When Mr Jeffrey announced he was quitting last May, The Scotsman reported that he was likely to receive a near six-figure sum, of up to a year’s salary of £155,000.
The council said yesterday it was unable to disclose the amount, but it is understood Mr Jeffrey would be required to reveal the figure at an inquiry into the troubled project – and would also be willing to do so.
However, it remains unclear if he was paid more than he was contractually due, in return for signing a “compromise agreement” preventing him from passing on sensitive information about the tram scheme.
The chief executive of council-owned firm Tie (the former Transport Initiatives Edinburgh) left last June after being effectively sidelined in peace talks to solve a bitter dispute with tram-line contractors.
Ministers have said an inquiry would be held once more progress has been made on completing the Edinburgh airport- St Andrew Square tram line, due to open in summer 2014.
Last August, in response to a Freedom of Information request, Mike Connelly, Tie’s head of public affairs, said the pay-off would be included in the council’s annual accounts, which would “allow for a sufficient passage of time so as not to cause any prejudice” to Mr Jeffrey.
However, two weeks later, Tie admitted it should have said the amount would not be disclosed because of a deal between Tie and Mr Jeffrey to keep it secret.
Susan Clark, its deputy project director, stated: “Tie should have been clearer that one of the primary reasons for not disclosing the details of any agreement between Richard Jeffrey and his employer was that a reference should have been made to the existence of a compromise agreement, which contained a confidentiality clause.
“The reason for not disclosing the existence of this agreement at the time was that revealing the existence of any such agreement was restricted. Both sides to the agreement have now agreed that the existence of the agreement can now be made public.”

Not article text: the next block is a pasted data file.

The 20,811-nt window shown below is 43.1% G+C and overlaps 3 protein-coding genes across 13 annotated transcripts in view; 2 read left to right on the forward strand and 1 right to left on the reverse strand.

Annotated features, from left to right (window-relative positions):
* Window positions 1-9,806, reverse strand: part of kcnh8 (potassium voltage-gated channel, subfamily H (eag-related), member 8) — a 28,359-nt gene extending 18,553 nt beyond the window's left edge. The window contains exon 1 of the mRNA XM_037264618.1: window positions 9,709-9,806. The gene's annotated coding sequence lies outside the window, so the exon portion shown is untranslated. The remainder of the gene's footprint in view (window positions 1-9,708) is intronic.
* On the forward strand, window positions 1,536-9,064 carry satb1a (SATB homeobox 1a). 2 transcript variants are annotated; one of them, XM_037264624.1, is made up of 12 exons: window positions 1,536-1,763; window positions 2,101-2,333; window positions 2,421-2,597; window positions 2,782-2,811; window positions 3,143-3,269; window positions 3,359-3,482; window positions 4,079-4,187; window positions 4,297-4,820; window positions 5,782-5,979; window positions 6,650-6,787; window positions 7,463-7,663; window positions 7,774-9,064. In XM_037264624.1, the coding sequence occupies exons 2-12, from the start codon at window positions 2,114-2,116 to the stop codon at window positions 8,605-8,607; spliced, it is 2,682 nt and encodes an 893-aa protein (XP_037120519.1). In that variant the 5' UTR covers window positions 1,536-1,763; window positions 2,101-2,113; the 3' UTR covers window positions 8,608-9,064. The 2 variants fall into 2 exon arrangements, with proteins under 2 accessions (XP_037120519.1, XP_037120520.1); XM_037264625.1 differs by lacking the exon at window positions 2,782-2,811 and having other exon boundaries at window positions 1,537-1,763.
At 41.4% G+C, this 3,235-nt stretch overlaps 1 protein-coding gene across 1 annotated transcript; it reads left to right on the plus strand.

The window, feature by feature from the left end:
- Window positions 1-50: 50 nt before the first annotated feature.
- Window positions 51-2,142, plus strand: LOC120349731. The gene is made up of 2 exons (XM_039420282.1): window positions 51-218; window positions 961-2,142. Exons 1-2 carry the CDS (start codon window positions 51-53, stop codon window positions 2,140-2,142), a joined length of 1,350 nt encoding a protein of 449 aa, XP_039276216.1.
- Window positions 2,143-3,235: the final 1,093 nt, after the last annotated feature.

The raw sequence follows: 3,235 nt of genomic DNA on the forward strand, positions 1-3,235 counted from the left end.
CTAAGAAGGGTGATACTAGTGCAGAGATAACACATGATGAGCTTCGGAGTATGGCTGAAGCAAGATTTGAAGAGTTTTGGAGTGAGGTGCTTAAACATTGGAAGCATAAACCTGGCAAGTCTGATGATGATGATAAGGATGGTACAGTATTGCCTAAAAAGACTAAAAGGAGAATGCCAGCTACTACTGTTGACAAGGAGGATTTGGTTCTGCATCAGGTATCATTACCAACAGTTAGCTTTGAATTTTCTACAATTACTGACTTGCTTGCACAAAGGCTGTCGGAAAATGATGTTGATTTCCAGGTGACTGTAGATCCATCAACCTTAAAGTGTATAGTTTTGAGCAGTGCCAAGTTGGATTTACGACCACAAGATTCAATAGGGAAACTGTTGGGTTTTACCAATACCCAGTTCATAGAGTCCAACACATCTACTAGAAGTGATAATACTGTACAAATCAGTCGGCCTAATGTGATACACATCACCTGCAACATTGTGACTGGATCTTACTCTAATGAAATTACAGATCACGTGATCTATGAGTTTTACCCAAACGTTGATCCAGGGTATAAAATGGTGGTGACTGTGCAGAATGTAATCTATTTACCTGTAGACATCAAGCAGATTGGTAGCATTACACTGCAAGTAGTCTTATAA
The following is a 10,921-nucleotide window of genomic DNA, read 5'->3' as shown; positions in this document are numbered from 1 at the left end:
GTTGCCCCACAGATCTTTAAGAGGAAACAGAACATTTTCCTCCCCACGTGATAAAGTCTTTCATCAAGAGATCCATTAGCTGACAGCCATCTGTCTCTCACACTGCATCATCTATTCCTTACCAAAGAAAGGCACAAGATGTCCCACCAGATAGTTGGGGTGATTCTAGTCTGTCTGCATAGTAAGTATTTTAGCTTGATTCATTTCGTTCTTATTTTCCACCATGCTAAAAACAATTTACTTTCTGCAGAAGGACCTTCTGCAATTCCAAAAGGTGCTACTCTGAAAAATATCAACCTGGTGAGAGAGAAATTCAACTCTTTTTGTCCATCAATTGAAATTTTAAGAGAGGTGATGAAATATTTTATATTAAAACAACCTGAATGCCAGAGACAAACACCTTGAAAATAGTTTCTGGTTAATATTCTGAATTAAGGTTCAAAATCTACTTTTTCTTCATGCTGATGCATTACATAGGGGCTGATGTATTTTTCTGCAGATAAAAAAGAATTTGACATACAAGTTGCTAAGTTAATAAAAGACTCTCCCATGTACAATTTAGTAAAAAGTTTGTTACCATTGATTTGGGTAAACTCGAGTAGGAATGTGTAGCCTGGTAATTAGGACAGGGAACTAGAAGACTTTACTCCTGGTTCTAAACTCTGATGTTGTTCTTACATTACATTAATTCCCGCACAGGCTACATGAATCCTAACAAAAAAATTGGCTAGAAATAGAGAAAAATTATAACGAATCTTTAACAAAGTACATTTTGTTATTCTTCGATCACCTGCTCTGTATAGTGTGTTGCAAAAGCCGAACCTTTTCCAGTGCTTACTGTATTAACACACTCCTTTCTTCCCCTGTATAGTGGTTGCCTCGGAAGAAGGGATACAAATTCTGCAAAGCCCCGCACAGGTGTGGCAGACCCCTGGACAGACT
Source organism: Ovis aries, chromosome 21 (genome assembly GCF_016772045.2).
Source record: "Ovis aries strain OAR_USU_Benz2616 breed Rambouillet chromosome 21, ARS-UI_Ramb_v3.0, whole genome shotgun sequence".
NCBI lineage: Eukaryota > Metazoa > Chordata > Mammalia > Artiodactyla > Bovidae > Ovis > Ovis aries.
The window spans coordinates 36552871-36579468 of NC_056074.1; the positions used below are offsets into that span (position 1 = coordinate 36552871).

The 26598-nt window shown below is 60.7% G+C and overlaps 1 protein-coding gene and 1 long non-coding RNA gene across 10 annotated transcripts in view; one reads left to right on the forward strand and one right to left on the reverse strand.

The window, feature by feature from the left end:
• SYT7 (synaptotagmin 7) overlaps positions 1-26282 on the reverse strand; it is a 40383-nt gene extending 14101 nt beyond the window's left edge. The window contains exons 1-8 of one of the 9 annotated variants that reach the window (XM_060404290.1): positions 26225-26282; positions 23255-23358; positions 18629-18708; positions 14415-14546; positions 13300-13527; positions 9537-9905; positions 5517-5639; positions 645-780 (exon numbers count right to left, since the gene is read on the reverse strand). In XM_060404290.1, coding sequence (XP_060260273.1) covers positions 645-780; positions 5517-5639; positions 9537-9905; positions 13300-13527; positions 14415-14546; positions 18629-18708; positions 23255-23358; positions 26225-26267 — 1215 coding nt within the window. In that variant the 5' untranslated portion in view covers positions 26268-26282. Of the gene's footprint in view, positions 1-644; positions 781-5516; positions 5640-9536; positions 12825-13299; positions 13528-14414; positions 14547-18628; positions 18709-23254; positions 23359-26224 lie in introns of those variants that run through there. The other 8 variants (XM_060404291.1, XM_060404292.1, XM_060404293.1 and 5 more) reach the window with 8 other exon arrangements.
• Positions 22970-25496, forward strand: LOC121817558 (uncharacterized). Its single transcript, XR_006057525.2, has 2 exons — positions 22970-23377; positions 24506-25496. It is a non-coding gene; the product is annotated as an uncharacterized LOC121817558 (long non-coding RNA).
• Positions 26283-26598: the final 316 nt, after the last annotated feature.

The council said yesterday Tie – whose role has been taken over by the local authority – still existed as a legal entity, and the agreement meant the pay-off could not be disclosed unless both sides agreed.
However, legal experts said Mr Jeffrey could be compelled to reveal the pay-off at an inquiry.
Labour Lothian MSP Kezia Dugdale criticised the secrecy surrounding the issue. She said: “The simple fact is that people in Edinburgh, across Scotland, are fed up of the secrecy around the trams. It’s why I called for a public inquiry nine months ago and why I’m still waiting.
“There’s hundreds of people in traffic jams across Edinburgh today, wondering why they don’t have this information in their hands. This figure should be in the public domain because it has come from their taxes.”
A council spokesman said: “On leaving the company in June 2011, Richard Jeffrey and his employer, Tie Ltd, reached a legally-binding agreement preventing the disclosure of details relating to his employment or its termination. This remains in place.”